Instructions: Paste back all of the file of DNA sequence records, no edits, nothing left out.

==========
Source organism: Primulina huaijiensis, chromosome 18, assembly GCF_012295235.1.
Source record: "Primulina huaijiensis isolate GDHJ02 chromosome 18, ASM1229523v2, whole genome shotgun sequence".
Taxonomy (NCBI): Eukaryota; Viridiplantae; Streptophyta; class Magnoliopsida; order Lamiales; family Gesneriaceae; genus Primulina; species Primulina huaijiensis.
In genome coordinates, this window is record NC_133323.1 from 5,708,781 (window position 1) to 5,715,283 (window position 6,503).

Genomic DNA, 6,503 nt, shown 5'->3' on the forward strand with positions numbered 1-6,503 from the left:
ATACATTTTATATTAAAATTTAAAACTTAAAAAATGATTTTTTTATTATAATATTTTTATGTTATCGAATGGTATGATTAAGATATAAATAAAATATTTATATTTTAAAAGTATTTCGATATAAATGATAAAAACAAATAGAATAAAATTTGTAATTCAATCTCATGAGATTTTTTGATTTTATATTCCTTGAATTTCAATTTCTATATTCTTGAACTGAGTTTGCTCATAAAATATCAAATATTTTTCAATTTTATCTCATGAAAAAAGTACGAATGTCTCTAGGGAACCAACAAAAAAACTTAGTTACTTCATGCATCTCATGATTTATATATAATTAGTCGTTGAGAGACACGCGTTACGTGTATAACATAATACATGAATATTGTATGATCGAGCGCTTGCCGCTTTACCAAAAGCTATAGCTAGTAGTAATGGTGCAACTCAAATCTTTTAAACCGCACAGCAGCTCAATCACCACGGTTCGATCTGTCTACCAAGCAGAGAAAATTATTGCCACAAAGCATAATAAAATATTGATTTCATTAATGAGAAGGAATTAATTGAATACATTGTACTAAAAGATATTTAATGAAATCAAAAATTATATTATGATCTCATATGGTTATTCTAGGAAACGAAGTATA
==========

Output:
Source organism: Primulina huaijiensis, chromosome 18, assembly GCF_012295235.1.
Source record: "Primulina huaijiensis isolate GDHJ02 chromosome 18, ASM1229523v2, whole genome shotgun sequence".
Taxonomy (NCBI): Eukaryota; Viridiplantae; Streptophyta; class Magnoliopsida; order Lamiales; family Gesneriaceae; genus Primulina; species Primulina huaijiensis.
In genome coordinates, this window is record NC_133323.1 from 5,708,781 (window position 1) to 5,715,283 (window position 6,503).

Genomic DNA, 6,503 nt, shown 5'->3' on the forward strand with positions numbered 1-6,503 from the left:
ATACATTTTATATTAAAATTTAAAACTTAAAAAATGATTTTTTTATTATAATATTTTTATGTTATCGAATGGTATGATTAAGATATAAATAAAATATTTATATTTTAAAAGTATTTCGATATAAATGATAAAAACAAATAGAATAAAATTTGTAATTCAATCTCATGAGATTTTTTGATTTTATATTCCTTGAATTTCAATTTCTATATTCTTGAACTGAGTTTGCTCATAAAATATCAAATATTTTTCAATTTTATCTCATGAAAAAAGTACGAATGTCTCTAGGGAACCAACAAAAAAACTTAGTTACTTCATGCATCTCATGATTTATATATAATTAGTCGTTGAGAGACACGCGTTACGTGTATAACATAATACATGAATATTGTATGATCGAGCGCTTGCCGCTTTACCAAAAGCTATAGCTAGTAGTAATGGTGCAACTCAAATCTTTTAAACCGCACAGCAGCTCAATCACCACGGTTCGATCTGTCTACCAAGCAGAGAAAATTATTGCCACAAAGCATAATAAAATATTGATTTCATTAATGAGAAGGAATTAATTGAATACATTGTACTAAAAGATATTTAATGAAATCAAAAATTATATTATGATCTCATATGGTTATTCTAGGAAACGAAGTATA